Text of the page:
Sharp Hits Solar Cell Efficiency Record of 43.5%
With all of the different types of solar cells being developed from thin-film to crystalline silicon as well as new ways of boosting light absorption it seems there is always a new solar cell efficiency record being announced, but this new record from Sharp of 43.5% is a pretty big deal. A large jump over the company's previous record of 36.9% efficiency in November 2011, it shows that solar technology is getting ever closer to that 50% mark that could revolutionize the industry.
Sharp achieved the conversion efficiency record with their concentrator triple-junction compound solar cell that uses a lens-based system to focus sunlight on the cells to generate electricity.
According to Sharp:
Compound solar cells utilize photo-absorption layers made from compounds consisting of two or more elements, such as indium and gallium. The basic structure of this latest triple-junction compound solar cell uses Sharp’s proprietary technology that enables efficient stacking of the three photo-absorption layers, with InGaAs (indium gallium arsenide) as the bottom layer.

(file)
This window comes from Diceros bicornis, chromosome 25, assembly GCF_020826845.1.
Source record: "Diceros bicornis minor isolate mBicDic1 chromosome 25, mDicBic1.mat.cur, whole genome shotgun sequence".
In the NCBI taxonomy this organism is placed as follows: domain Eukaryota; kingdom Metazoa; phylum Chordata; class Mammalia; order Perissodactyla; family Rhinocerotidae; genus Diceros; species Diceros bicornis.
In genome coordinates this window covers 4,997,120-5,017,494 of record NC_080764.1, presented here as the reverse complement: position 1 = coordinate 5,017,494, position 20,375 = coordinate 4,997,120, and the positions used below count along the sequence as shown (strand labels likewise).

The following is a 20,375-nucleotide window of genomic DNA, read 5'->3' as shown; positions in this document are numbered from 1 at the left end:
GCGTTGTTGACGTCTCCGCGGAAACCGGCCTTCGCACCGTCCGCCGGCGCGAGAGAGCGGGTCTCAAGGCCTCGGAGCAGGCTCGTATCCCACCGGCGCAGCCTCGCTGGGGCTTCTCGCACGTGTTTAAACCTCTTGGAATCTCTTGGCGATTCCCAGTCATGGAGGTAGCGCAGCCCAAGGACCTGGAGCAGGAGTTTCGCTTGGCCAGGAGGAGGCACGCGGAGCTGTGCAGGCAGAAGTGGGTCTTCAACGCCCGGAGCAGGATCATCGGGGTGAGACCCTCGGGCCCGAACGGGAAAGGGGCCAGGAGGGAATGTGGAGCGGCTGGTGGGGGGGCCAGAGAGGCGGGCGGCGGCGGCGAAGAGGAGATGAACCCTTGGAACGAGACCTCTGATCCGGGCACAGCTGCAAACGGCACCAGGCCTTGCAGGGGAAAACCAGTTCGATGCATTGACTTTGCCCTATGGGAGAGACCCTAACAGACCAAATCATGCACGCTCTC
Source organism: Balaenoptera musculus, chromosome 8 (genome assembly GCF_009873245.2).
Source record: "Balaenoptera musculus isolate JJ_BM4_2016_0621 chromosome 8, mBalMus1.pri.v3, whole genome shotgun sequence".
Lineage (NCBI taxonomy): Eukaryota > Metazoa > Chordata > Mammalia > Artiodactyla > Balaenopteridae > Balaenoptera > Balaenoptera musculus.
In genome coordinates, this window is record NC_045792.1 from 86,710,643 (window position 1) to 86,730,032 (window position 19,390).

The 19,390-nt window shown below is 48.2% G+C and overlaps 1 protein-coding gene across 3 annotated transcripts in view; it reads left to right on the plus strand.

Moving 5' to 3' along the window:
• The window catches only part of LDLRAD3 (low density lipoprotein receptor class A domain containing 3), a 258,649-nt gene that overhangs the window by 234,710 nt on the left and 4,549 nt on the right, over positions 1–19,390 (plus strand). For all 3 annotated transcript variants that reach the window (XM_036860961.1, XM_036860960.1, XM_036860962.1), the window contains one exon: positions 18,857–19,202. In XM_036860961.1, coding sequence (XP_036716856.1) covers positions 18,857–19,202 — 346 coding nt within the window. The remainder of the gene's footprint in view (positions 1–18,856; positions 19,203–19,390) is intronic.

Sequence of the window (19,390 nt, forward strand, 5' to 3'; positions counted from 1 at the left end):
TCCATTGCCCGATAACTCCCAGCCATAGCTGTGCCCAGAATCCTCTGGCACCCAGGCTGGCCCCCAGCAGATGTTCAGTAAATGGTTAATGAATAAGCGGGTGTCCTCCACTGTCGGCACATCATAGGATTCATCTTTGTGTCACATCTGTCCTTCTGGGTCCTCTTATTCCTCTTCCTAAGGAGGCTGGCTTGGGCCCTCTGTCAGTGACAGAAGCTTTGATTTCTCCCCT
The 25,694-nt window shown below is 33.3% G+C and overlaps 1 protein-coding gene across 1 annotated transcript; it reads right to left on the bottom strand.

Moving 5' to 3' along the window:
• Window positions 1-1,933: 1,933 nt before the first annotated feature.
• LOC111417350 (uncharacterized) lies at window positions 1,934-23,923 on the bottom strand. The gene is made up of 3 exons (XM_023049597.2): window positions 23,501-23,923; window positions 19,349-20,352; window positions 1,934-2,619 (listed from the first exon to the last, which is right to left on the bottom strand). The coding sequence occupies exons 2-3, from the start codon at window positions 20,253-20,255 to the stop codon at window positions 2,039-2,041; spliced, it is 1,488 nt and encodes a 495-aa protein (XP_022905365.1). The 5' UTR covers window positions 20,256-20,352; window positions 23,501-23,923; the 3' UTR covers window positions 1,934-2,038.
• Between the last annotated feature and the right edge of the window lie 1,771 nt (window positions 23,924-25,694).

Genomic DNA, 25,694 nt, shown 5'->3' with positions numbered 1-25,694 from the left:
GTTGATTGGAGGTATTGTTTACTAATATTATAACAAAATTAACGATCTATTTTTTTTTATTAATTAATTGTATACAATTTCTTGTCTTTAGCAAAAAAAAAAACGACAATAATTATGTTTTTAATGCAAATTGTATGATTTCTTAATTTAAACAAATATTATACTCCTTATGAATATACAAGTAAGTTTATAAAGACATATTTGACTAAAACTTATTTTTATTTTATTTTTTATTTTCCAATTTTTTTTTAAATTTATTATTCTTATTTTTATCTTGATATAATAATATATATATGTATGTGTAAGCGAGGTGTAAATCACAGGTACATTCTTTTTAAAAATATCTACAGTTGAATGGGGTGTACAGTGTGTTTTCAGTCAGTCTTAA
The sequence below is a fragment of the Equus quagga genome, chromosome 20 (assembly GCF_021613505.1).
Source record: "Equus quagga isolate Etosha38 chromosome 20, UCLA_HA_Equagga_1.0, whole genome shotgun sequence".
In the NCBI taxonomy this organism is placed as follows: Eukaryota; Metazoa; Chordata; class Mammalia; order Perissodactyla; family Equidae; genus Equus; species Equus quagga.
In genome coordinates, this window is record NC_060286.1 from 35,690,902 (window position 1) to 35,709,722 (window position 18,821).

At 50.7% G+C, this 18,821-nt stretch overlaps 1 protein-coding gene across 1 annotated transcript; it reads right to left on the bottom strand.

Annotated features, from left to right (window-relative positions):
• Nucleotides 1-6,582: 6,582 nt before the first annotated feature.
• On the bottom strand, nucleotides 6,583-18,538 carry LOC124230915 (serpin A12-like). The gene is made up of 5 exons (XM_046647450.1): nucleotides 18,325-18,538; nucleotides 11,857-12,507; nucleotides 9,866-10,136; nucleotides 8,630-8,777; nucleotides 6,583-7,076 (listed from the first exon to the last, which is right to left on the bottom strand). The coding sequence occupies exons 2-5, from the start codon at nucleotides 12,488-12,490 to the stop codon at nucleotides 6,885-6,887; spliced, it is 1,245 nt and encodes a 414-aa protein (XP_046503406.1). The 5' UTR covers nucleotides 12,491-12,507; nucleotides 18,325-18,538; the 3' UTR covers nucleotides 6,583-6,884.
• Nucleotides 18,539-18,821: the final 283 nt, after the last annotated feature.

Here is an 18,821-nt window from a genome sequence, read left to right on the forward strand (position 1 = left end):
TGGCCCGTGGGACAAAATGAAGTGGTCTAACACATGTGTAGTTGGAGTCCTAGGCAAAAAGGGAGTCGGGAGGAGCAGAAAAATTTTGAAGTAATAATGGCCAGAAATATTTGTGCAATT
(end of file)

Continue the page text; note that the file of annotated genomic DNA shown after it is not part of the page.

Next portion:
To achieve this latest increase in conversion efficiency, Sharp capitalized on the ability of this cell to efficiently convert sunlight collected via three photo-absorption layers into electricity. Sharp also optimized the spacing between electrodes on the surface of the concentrator cell and minimized the cell’s electrical resistance.
Conventional solar panels that are on the market now still have an efficiency of only about 15 to 20 percent, but these breakthroughs made in labs will eventually lead to climbing efficiencies in mass market solar panels too. Sharp's compound solar cell technology is currently only used in space satellites, but the company wants to adapt the technology into small-surface-area solar cells that would be practical for use down here on the ground.
The conversion efficiency record was confirmed by the Fraunhofer Institute for Solar Energy in April 2012 and it is the same exact conversion efficiency achieved by Solar Junction of the United States in March 2011. The fact that two companies have been able to achieve the same high efficiency is a good sign that the industry is quickly scaling up efficiency across the board.